Could Adversity Increase a Person’s Happiness?

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Article by Wendy McCance

I have a question for you.  Do you believe that adversity actually increases your happiness?  I know this may sound odd, but bear with me.  My initial response would be to believe that an idyllic childhood followed by such things as a career you enjoy, a partner who loves you and friends and family who adore you would make for the happiest most satisfying life.  Oh yeah, lets throw in no money worries.  Obviously this describes a rare few people.  Life doesn’t tend to be that beautifully packaged up and presented.

What about people who have had major struggles in their lives?  Maybe it was divorce, job loss, money problems etc..  What if these people came out the other side with a new sense of what works and what doesn’t.  When they pick up the pieces and start again, if they learned from their experience (big part of being able to find that happiness) do you believe that they become more satisfied in the long run than the ones who had it easy.

I think it all comes down to appreciation.  When I had gotten divorced, I had gotten really painfully honest with myself.  I did the work of sorting through what had gone wrong.  I paid attention to why I was making the choices I had for a partner.  I realized that it was so important to find someone who loved to build me up and stand by my side rather than be with someone who enjoyed tearing me down and disappearing.  I know this seems obvious, but when your heart is in the middle of a relationship, your mind blurs and what seems obvious isn’t necessarily so.  My current husband is everything my first husband was not.  I got lucky in that I was able to see my mistakes and break a bad cycle.

Personally, I value so many things that I used to take for granted.  I realize how lucky I am and enjoy the simplest of things.  I think when things are handed to you easily it takes so much more for you to appreciate what is in front of you.  I think that joy is harder to come by simply because it takes something bigger to excite you.  In that sense, I do believe that working hard and having been challenged down to your core makes every positive moment in what you are trying to achieve a much bigger triumph.  What do you think?  What side of the fence would you want to be on?  If you were given a choice, would you want the easy life without the intense highs or a little adversity that ultimately rewarded you with pure pleasure?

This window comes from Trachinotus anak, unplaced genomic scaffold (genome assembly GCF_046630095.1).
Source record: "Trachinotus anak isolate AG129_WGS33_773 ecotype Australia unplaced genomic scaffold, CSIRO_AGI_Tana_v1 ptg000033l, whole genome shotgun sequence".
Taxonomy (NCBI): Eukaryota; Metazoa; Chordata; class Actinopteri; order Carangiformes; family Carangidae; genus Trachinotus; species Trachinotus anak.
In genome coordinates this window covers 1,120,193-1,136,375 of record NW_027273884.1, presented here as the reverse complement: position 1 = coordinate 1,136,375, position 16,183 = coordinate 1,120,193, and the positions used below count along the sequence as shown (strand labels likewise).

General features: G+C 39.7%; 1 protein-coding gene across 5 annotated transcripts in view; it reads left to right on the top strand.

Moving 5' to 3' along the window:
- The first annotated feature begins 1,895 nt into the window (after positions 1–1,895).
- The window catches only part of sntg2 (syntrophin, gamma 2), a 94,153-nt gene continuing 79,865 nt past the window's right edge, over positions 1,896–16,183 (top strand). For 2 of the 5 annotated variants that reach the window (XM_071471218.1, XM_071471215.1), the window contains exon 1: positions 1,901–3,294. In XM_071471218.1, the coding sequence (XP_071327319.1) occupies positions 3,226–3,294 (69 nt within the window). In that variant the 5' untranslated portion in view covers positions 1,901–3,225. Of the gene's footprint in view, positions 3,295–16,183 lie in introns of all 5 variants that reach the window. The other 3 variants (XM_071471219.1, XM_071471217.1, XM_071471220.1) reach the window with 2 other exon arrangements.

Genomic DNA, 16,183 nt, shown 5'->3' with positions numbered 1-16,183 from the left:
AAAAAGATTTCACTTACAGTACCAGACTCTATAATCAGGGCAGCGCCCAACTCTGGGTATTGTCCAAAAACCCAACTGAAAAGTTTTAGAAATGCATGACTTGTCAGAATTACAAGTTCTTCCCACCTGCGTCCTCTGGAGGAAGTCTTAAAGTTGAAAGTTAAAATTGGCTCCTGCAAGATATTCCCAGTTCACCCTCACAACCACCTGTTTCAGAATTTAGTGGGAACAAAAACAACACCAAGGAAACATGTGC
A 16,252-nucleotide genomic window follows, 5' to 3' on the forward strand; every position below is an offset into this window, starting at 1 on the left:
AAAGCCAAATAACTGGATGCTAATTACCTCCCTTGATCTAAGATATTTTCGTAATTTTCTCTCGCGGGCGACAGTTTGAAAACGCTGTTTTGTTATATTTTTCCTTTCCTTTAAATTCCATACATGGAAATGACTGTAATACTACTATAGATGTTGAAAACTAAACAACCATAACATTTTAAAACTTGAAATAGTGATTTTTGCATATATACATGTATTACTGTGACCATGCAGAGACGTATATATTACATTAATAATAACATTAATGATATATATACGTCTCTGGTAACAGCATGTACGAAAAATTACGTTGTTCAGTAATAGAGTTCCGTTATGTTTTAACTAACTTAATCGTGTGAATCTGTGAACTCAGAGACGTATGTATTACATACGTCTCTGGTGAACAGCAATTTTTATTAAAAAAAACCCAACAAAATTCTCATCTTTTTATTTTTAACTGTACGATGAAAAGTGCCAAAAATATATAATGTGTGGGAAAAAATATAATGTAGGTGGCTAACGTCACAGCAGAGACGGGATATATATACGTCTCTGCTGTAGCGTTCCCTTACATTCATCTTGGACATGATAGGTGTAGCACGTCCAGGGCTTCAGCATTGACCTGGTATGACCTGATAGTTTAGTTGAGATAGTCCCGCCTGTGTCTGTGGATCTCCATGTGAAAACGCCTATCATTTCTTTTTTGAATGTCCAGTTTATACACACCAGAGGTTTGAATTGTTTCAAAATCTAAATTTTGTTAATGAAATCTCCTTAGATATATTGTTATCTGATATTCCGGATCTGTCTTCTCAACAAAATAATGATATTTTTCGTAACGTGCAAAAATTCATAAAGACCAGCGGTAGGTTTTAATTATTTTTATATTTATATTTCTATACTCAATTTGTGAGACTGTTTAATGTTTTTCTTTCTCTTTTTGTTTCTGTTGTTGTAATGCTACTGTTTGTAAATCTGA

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Wendy McCance

Wendy McCance is a Michigan based freelance writer and social media consultant. Wendy has gained attention as the founder of the popular blog Searching for the Happiness which can be viewed in 9 local papers online, including the Oakland Press. The combination of writing skills and social media knowledge is what makes Wendy such a powerhouse to work with. Stay tuned for opportunities to advertise, guest post and as always, have your questions answered.

To contact Wendy McCance about a writing or social media assignment, interview or speaking engagement, please email her at: mccance.wendy@gmail.com

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29 thoughts on “Could Adversity Increase a Person’s Happiness?

  1. Nicely written and stimulating! My beliefs are most of what comes easy or has been handed to one with little to no work or sacrafices being made only may provide what feels like happiness but in reality is nothing more than temporary gratification.
    I have certainly been shaped and appreciation has deepened by my real life experiences. I too feel one can live a non superficial lifestyle and be equally as appreciative and as sincere and loving as the next depending on the parenting not the bank account.
    Thank you for sharing and God bless you for seeking and finding such joy in a loving relationship! May everyone find true happiness, peace and joy in their daily lives! I too spent many days existing in this world rather than living! Today I live as though today is my last day on earth but I save as though ill live forever!
    Jfish

  2. This is the deep question to which I think there is no single clear cut answer that applies to everyone. However, generally speaking I think it comes down to things in our earliest upbringing that shapes us most for the rest of our lives. Usually it comes from parents or those closest to us in our earliest stages of life. Later, It might be teachers, friends, other people with whom we have contact, or even TV or other entertainments. Part of us learns happiness and contentment and another part develops an instinctive sense for it that might be related to survival.

    I had a great upbringing and received much encouragement from many influences in my life. Even though I often felt sad, lonely, and uncertain, I had this inner sense of happiness and a desire to keep going and trying to win life.

    Even after two painful divorces and other times of heartbreak I always pulled myself out of the dark and decided that life was a worthwhile experience. I haven’t had a life of hardship and have been relatively blessed the way I see it. I have what I need in life and manage to get by okay. Nothing set aside for retirement and uncertainty for the future. But I have faith–not unrealistic, but based on past experience–that things will work out.